While the swift seizure of Mosul, Tikrit, and Bayji by ISIS threw a lot of people into panic, the situation in Iraq now appears to be settling into a longer, more drawn-out struggle along sectarian and territorial lines. From several reports, many of ISIS’ initial lightning successes were definitely facilitated by Iraqi Army commanders in the north ordering their men to withdraw. Whether by design from inside or not, the majority of the Army in the north appears to have been Sunni, and unwilling to fight for the majority-Shi’a government.
While initial reports were that ISIS had taken Tal Afar, in subsequent days the ISF has effectively fought back, to the point that as of June 21, while it was unclear just how much of the city is controlled by either side, both ISF and ISIS control portions of Tal Afar, and fighting continues. Samarra has seen back-and-forth fighting in the last week, as well, in spite of initial reports that it had been taken.
Bayji, site of the largest oil refinery in Iraq, has apparently traded hands several times over the last week. While ISF reportedly withdrew from the Bayji oil refinery on June 10, by June 18 it was being reported that the Iraqi Counter Terrorism Service was in control of the refinery, when ISIS gunmen, with mortar support, attacked it. Attacks have continued over the following days, with Iraqi air assets conducting air strikes in the vicinity of the refinery, and several infantry and suicide bombing attacks mounted by ISIS. As of last reports, the refinery is still contested.
ISIS has expanded its offensive in western Al Anbar, seizing the border crossing with Syria at Al Qaim, while ISF reinforcements have moved into the town. Rawa and Ana are reported to have been taken by ISIS, though there are conflicting reports as to whether the IA and IP fought, or left their posts. There are also reports that ISIS has taken al Rutba, and now holds all the border crossings in western Al Anbar.
Violence has increased in Baghdad, with several bombings aimed largely at majority Shi’a neighborhoods, especially Sadr City. Sadrist militias are rallying, especially following Grand Ayatollah Ali al Sistani’s call to arms for all Shi’a Iraqis to resist ISIS. In the past, Sistani and al Sadr, who is, at last report, still in Iran, profoundly disagreed on approaches to the US. Sistani favored peaceful relations with the US and other Iraqis, while Sadr’s Jaysh al Mahdi (officially disbanded in 2008, though many of the same personnel were seen gathering just before the US withdrawal) fought both Sunnis and Coalition forces. While Sadr has claimed he is withdrawing from politics, his supporters marched in Baghdad on June 21, and he has publicly withdrawn his support for Prime Minister Maliki.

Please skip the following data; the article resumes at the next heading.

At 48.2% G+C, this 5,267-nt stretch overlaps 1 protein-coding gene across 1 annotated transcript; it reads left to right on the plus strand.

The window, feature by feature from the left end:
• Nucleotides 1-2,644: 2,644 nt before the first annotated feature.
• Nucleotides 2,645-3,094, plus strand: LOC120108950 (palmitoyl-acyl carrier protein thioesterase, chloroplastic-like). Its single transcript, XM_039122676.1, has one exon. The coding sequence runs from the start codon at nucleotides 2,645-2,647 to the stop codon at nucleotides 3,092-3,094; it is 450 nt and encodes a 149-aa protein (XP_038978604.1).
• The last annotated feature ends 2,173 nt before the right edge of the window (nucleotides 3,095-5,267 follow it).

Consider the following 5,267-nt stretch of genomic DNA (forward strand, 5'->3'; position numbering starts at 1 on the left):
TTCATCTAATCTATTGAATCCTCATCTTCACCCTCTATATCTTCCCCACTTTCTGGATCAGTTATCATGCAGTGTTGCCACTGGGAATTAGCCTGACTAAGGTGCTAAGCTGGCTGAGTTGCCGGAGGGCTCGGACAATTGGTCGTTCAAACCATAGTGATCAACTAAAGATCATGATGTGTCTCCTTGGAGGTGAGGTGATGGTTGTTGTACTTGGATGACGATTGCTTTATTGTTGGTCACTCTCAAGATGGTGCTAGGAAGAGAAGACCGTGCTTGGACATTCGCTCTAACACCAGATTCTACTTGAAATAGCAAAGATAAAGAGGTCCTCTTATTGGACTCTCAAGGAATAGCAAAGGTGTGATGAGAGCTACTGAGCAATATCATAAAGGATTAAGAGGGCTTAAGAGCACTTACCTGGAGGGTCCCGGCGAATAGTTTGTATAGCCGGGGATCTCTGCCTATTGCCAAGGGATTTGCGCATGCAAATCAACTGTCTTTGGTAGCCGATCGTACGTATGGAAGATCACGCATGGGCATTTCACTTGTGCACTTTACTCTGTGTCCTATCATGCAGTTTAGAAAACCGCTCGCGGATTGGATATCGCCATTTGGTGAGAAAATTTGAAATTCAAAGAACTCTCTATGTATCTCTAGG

As the US prepares to send an additional 300 military advisors to Iraq, in addition to the 275 personnel already there, including a 100-man FAST (Fleet Antiterrorism Support Team), and the USS George HW Bush carrier group steams into the Persian Gulf, the fighting appears to be settling in on a fixed front line, that generally falls between majority-Sunni provinces and majority-Shi’a provinces. While the Iraqi Army largely dissolved in the face of ISIS in the opening days, in majority Sunni cities, there are signs that the commanding officers had sectarian and political reasons for not resisting in the north, including reports that former Baathist generals went over to ISIS. The south, beginning with Baghdad, is another matter. ISIS itself does not likely have the manpower to take Baghdad in the face of determined Shi’a resistance. While a cessation of hostilities is unlikely, at best, given ISIS’ fanaticism, a stalemate along the borders of Al Anbar, Ninewah, and Diyala provinces seems more likely by the day.
It must be mentioned, in closing, that reports from a conflict zone such as Iraq are, by necessity, often unreliable. Each side has an agenda, and that can color what information is let out and what claims are made. Reports and rumors often intersect. Much of the specifics of the front lines remain unclear.
Image of Shi’a Turkmen militia courtesy of ABC Australia
PLEASE SUBSCRIBE TO CONTINUE READING.
Your subscription is important and supports our editorial integrity and our 100% veteran writing team. Advertisers these days are afraid of being associated with controversial news outlets, like us, that take a stand. Your subscription is vital to ensuring we can continue to publish the courageous apolitical news we are known and respected for as former combat veterans.Subscribe or login